With a personal will of promoting international commerce between New Zealand and Europe, my adventure started in Dunedin late 2015. Back then, I never expected finding such an original project to develop.
In Australia and New Zealand, finding a job preferably requires to be involved in a business network. It was a good opportunity since Kiwis like networking.
I was drinking one of those fruity NZ Riesling while I met Mirko, manager a NZNG. After discussions, we agreed to start making a market study for their products exported to France. I earned the status of "researcher".
NZNG, Otago House, Dunedin
This small subsidiary is located in the CBD of Dunedin, ground floor of the tallest building: the Otago House. It has all the advantages of the city while having access to rural areas where our bee-yards are making honey.
Before going to New Zealand, I literally had no idea about what really was honey. Moreover, I always found it too sweet.
Everything changed while I tried New Zealand raw and pure Manuka honey. Its natural tea tree flavour was as unknown as delicious.
Discovery to share
I learned quickly health properties featured with Manuka honey, especially the antibacterial component (known as UMF, MGO, NPA...).
What a great opportunity to work for beekeepers and exporters at the same time !
I do remember quite well my first working day where I had a list of NZ Food & Beverage products on my desk, used to understand our line of products.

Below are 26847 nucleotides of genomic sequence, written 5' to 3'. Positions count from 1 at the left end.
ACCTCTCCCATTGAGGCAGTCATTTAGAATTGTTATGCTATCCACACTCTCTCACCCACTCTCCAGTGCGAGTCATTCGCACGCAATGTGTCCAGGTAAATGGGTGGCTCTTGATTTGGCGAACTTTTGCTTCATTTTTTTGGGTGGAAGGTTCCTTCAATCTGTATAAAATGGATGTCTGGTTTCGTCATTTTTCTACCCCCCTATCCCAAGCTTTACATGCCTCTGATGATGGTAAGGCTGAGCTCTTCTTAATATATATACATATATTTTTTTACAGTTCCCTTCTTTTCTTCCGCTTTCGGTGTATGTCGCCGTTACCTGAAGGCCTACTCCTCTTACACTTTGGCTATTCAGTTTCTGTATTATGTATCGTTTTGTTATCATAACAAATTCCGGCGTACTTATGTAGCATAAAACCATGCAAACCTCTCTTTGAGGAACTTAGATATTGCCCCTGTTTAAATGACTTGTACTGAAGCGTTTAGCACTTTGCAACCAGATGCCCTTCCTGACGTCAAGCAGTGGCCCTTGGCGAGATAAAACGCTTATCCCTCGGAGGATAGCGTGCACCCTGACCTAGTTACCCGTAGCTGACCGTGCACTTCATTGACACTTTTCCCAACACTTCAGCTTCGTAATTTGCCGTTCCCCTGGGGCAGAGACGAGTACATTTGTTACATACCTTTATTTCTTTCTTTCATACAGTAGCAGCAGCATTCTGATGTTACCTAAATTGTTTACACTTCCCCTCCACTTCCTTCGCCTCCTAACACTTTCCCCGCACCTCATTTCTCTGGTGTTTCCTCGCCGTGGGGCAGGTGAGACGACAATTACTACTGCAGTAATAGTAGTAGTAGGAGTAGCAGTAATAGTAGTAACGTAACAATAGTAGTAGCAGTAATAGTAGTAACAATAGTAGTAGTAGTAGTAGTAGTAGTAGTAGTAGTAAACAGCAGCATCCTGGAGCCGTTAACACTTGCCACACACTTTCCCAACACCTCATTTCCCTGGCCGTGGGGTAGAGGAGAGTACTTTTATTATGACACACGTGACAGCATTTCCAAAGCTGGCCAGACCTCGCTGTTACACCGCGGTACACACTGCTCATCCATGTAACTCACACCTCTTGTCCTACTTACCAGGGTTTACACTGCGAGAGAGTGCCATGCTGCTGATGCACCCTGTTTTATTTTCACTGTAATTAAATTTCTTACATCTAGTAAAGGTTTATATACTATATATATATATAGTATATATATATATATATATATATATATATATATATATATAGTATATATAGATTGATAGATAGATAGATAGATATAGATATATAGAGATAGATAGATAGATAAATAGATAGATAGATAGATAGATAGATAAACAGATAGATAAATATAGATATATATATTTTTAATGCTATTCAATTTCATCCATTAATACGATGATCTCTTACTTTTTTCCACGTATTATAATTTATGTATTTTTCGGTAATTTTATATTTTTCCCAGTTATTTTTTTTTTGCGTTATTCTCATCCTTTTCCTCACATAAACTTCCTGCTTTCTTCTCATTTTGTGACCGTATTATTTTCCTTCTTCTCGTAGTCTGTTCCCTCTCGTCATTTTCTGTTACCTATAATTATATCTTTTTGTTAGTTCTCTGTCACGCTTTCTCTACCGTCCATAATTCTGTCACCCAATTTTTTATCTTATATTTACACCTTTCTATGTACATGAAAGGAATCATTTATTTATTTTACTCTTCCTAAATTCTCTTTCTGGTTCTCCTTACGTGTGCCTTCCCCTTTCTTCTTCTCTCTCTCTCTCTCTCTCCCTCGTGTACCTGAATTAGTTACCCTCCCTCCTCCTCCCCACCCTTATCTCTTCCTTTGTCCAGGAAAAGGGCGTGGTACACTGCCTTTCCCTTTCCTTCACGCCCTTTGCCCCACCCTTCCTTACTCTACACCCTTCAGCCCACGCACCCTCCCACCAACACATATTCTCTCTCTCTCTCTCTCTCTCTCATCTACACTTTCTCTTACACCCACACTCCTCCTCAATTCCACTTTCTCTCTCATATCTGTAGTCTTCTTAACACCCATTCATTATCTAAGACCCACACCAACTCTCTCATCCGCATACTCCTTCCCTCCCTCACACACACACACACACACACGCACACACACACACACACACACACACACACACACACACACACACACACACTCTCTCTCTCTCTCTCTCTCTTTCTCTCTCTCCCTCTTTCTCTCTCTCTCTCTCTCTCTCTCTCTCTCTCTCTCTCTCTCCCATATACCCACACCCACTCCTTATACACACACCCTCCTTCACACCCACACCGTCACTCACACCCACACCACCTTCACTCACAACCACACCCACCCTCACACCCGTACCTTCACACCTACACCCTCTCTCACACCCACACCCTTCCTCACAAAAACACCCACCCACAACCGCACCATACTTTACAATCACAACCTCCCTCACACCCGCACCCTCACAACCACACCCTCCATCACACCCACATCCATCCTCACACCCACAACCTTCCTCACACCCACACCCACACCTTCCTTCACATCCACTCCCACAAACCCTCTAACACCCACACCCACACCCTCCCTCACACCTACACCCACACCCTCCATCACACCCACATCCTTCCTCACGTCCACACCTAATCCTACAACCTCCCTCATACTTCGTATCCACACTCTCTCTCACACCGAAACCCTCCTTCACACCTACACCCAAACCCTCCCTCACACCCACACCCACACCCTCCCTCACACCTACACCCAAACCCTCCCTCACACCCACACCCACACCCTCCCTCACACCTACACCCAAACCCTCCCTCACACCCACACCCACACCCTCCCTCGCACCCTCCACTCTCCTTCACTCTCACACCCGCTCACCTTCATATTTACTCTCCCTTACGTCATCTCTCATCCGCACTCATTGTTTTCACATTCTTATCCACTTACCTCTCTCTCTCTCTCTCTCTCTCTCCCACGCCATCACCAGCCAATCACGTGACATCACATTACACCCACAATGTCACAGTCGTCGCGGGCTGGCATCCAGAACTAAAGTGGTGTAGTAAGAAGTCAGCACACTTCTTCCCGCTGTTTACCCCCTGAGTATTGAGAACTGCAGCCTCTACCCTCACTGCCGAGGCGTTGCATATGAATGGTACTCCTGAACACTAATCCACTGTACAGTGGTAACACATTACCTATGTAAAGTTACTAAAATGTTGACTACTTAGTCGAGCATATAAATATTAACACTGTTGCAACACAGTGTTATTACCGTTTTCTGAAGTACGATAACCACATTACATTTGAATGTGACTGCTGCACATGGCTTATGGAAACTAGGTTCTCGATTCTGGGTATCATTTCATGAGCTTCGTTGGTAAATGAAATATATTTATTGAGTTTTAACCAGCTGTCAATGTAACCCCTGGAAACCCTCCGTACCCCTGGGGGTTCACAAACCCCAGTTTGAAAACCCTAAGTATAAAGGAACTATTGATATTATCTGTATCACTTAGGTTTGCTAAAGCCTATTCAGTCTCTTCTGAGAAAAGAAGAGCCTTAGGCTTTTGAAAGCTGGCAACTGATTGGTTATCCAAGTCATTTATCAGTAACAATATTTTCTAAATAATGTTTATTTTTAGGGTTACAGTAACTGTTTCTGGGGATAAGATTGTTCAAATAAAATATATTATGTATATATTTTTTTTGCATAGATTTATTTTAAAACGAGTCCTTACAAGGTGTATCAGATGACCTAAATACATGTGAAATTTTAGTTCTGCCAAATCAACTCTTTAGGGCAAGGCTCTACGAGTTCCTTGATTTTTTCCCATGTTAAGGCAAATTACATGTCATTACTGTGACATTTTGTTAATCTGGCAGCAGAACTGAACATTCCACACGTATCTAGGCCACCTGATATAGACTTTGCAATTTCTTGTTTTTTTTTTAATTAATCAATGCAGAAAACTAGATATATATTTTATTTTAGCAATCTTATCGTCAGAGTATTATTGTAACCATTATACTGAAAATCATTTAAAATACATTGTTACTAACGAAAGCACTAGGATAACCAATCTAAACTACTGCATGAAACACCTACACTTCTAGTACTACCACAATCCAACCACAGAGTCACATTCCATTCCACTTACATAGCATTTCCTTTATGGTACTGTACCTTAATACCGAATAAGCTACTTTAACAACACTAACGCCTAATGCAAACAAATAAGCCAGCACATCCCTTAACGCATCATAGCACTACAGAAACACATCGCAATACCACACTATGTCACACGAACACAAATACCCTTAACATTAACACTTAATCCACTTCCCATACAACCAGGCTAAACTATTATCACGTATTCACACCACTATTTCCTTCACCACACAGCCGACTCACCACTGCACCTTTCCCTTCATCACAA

"Manuka, Kanuka Kamahi, Rata, Rewarewa honeys, Central Otago wine, Wakame seaweed, dry-aged beef, beef jerky, Windsor blue..." And more. I clearly wasn't in France anymore.
Between studies and beekeeping
During 4 months, I made a market study necessary to highlight the market potential in France and Europe for those very interesting goods.
In parallel, I wore the beekeeping jacket and traveled across Otago to visit our bee-yards, feeding the bees for Winter and having a better understanding of this pleasant activity.
Beyond the commercial project, beekeeping in New Zealand introduced me to a special and tacit partnership between bees and beekeepers.
Between April and July, we went around Dunedin in order to feed the bees for Winter. This is where I saw a wide variety of beautiful landscapes starting from the Ocean to hills and mountains.
Back to France
This is where we decided to develop this exciting export project in France, starting with Manuka honey as a main product.
Nowadays, I do have the opportunity to introduce a taste of New Zealand through honey for people who didn't have the chance to go there.